As Nicolelis and his colleagues describe in their paper, published on Thursday in the journal Scientific Reports, the first step in welding the thought pathways of two rodents together was to train the rats in a simple maneuver: pressing a lever when an indicator light flashed on, which rewarded them with a sip of water.
Next came a bit of weirder science. The researchers implanted arrays of microelectrodes, each one many times thinner than a human hair, into the brains of two rats in the area that processes touch information. One rat was designated an “encoder” and received a light cue telling it which of two levers to press to receive a food pellet.
When the encoder rat responded to the light cue, its brain activity was transmitted through the microelectrodes into a computer, which turned the activity into a simple signal: one single pulse for one lever, several pulses for the other lever. This signal was then delivered electronically into the brain of the other rat, dubbed “the decoder.”
The cues from the encoder rat prompted the decoder rat to choose the correct lever nearly 70 percent of the time -- not perfect, but still better than pure chance.
“It’s not telepathy. It’s not the Borg,” Nicolelis told Ed Yong of Nature News. “But we created a new central nervous system made of two brains.”
In a second set of experiments with the same brain-brain interface, Nicolelis and his team trained the rats to use their whiskers to tell narrow and wide openings apart. If the rat encountered a narrow opening, it was trained to poke its nose to the left of a chamber to receive a reward; when it encountered a wide opening, the rodent had to poke its nose to the right.
Again, pairs of rats were assigned as encoders, which actually encountered the openings, and decoders, which received the brain activity pulses. In this setup, the decoder rat poked its nose in the right direction about 65 percent of the time.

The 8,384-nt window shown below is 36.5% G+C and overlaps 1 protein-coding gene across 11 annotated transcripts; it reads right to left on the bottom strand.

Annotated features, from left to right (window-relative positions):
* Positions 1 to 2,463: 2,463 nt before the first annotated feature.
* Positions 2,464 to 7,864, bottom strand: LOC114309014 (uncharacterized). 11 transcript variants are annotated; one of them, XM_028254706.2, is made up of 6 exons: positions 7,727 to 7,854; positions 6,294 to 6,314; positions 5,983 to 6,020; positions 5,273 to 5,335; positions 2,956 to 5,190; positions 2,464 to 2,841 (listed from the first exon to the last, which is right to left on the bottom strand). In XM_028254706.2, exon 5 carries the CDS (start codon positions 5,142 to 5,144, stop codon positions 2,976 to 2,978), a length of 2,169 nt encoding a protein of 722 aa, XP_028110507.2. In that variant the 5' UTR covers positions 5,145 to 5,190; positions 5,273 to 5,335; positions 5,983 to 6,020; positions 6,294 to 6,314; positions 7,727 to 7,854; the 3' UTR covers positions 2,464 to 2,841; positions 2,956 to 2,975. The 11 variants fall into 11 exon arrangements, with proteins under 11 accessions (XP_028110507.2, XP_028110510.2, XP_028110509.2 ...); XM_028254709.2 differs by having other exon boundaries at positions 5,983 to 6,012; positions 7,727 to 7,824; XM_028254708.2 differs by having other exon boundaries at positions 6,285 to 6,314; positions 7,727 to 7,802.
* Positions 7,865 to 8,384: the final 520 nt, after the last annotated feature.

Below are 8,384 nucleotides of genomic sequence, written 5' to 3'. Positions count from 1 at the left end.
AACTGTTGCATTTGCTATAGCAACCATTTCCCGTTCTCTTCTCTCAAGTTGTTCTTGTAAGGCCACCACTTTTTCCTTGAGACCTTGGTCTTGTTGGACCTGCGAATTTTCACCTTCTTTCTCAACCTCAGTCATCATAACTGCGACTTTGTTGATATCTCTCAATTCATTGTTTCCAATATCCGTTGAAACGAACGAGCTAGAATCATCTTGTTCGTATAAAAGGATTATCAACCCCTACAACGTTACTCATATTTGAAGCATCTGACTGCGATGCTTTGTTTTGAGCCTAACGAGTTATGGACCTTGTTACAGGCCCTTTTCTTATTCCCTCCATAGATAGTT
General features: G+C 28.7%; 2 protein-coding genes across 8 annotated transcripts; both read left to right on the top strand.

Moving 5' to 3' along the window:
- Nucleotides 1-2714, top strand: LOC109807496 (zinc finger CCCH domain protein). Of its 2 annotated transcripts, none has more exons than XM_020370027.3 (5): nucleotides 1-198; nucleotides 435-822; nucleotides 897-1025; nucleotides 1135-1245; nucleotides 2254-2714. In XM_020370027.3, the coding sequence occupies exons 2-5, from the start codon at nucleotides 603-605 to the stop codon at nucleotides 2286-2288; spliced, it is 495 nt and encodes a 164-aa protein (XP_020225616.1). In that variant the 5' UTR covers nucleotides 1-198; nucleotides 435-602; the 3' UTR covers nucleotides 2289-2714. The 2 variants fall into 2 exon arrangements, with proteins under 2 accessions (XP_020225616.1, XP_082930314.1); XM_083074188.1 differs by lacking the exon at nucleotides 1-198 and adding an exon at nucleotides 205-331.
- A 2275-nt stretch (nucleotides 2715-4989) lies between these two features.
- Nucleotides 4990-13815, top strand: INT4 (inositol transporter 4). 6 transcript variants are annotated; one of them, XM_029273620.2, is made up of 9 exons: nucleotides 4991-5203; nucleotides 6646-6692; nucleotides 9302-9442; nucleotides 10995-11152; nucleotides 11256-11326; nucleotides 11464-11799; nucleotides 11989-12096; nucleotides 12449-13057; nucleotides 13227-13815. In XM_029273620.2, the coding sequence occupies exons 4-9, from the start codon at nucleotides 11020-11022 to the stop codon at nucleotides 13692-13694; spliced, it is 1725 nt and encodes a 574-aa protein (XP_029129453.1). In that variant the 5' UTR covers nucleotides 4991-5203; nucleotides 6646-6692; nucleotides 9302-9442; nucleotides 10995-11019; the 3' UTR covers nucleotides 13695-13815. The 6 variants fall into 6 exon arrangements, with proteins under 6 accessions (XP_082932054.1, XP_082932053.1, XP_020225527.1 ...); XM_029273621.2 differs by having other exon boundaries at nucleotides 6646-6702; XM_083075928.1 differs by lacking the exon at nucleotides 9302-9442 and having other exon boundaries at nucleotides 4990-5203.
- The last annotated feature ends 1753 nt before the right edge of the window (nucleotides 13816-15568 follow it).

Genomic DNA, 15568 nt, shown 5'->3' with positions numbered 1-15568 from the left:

The brain signal transmission worked even when one rat was in North Carolina and the other was in Brazil, and the signals were transmitted over the Internet.
While many scientists said the experiment was a neat proof-of-concept, others were a little skeptical.
“Although this may sound like 'mental telemetry,' it was a very simple demonstration of binary detection and binary decision-making,” University of Pittsburg neurobiologist Andrew Schwartz told Nature. “To be of real interest, some sort of continuous spectrum of values should be decoded, transmitted and received.”
Schwartz also pointed out to the New York Times that the decoder rat achieving a near-70 percent success rate was not that much better than the 50 percent success rate expected with pure chance.
Regardless of the critiques, Nicolelis is forging ahead with further brain experiments, planning to link four mouse brains together in a future setup. Monkey brain melds that would allow the primates to play games with each other are also on the horizon.
SOURCE: Pais-Vieira et al. “A Brain-to-Brain Interface for Real-Time Sharing of Sensorimotor Information.” Scientific Reports published online 28 February 2013.